November 26, 2007
The European Movement International (EMI) was born out of the Congress of Europe, which took place in The Hague in 1948 and had a profound influence on the shape of the European Union today. On the 23-24 May 2008, we will celebrate the Sixtieth Anniversary of the Congress of Europe in the Hague. The celebrations are entitled “Building the Europe of the Future Together”.
About the European Movement International
The EMI was launched in the wake of the 1948 Congress, and since then, has played an essential role in the process of European integration, working with European and national institutions, setting up think-tanks and a network of mobilization in the democratic countries of Europe. Throughout its history, the European Movement has been chaired by many illustrious European political figures, including Winston Churchill, Paul Henri Spaak, Walter Hallstein, Mario Soares, Valéry Giscard d’Estaing and José-Maria Gil Robles. The organisation is an international organisation open to all political, economic, social and cultural trends in civil society. Its objective is to contribute to the establishment of a united Europe founded on the respect for basic human rights, peace principles, and democratic principles of liberty and solidarity as well as the participation of citizens.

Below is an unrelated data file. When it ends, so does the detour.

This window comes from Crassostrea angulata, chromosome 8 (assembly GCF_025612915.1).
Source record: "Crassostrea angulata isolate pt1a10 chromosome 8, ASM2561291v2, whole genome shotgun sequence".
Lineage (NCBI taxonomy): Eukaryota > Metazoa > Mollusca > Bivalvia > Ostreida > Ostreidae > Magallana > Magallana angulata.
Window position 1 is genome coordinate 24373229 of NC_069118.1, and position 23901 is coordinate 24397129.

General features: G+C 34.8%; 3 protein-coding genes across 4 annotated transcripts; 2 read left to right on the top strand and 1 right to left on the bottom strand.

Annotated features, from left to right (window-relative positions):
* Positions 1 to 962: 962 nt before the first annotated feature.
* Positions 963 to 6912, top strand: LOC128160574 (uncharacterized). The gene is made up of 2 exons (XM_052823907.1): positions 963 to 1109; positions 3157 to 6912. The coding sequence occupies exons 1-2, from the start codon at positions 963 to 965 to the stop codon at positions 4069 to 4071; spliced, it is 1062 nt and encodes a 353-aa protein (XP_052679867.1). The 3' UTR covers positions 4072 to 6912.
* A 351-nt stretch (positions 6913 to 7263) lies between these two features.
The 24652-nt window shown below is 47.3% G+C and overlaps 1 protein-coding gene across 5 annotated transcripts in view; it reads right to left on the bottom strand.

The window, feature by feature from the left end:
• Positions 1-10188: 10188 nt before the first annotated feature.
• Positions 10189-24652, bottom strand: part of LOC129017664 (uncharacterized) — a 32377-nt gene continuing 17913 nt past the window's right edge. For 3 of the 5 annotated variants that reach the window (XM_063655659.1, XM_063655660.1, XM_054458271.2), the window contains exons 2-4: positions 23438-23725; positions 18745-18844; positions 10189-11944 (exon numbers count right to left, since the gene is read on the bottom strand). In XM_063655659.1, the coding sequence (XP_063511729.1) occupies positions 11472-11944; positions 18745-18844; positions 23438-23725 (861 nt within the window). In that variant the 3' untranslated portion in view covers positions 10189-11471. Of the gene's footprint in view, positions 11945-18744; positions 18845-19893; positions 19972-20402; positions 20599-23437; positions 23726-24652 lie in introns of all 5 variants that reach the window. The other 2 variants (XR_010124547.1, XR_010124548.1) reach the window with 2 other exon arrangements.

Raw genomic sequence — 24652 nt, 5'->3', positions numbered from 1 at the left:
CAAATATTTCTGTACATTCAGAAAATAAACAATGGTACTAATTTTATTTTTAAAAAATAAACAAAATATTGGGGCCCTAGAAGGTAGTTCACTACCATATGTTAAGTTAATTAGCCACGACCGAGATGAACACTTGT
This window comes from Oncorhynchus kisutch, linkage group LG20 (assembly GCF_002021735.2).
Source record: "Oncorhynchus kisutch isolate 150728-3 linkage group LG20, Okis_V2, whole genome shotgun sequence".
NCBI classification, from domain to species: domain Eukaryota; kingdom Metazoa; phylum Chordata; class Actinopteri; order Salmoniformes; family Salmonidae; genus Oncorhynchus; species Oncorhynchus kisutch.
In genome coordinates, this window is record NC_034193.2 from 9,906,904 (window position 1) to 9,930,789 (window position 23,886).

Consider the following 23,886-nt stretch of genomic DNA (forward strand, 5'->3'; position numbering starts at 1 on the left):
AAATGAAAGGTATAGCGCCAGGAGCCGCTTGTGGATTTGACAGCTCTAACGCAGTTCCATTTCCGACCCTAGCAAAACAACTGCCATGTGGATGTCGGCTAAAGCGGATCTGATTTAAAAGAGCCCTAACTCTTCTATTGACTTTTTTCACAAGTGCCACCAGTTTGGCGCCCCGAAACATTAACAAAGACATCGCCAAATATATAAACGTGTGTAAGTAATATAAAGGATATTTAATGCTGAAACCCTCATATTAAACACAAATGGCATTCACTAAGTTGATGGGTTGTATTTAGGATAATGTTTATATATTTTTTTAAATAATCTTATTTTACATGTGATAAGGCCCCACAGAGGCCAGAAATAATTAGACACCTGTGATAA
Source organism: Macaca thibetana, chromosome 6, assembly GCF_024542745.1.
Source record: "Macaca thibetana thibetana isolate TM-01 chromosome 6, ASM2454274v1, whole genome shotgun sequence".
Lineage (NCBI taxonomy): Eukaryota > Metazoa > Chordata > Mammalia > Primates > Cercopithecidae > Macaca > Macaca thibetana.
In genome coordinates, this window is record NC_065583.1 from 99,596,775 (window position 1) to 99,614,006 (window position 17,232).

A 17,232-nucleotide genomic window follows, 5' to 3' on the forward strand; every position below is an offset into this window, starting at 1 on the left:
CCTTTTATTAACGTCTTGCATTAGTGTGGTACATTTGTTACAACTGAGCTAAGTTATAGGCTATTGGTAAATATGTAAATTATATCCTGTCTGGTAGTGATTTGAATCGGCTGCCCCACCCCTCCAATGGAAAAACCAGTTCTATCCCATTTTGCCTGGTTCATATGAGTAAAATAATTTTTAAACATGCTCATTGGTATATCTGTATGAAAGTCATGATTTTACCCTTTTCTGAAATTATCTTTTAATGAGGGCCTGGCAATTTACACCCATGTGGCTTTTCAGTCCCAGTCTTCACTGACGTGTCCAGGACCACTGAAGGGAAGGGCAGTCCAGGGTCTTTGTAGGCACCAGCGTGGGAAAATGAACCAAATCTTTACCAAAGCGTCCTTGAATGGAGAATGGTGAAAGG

The European Movement’s 43 national councils and 21 international member associations work towards bringing together representatives from national and European associations, political parties, enterprises and trade unions. The organisation played a key role in the campaign in favour of the direct election of the European Parliament, in favour of the Treaty on the European Union and a European Constitution. It also plays a leading role in organising debates and exchanges on European issues, encouraging citizens to participate in the decision making process, informing citizens about Europe and EU Policy, and it can speak to a large and pluralist spectrum of civil society. Thus, the European Movement’s history more than qualifies it for its role in organising the Hague Congress of 2008.
About the Congress of Europe 1948
At least 750 delegates from 26 European countries, as well as observers from Canada and the United States attended “The Congress of Europe” from the 7th to 11th May in 1948. The event was organised by the International Committee of the Movements for European Unity and presided over by Winston Churchill, and it brought together representatives across a broad political spectrum, and provided them with the opportunity to discuss ideas about the development of the European Union. Prominent political figures such as Konrad Adenauer, Winston Churchill, Harold Macmillan, François Mitterrand, Paul-Henri Spaak, Albert Coppé, and Altiero Spinelli took an active role in the Congress and a call was launched for a political, economic and monetary Union of Europe. The subsidiary principle, shared sovereignty rights, democracy, the rule of law and solidarity were the elements that caused this conference to influence the shape of the European Union today, as some products of the Congress were the creation of the European Movement International (EMI), the Council of Europe, and the College of Europe.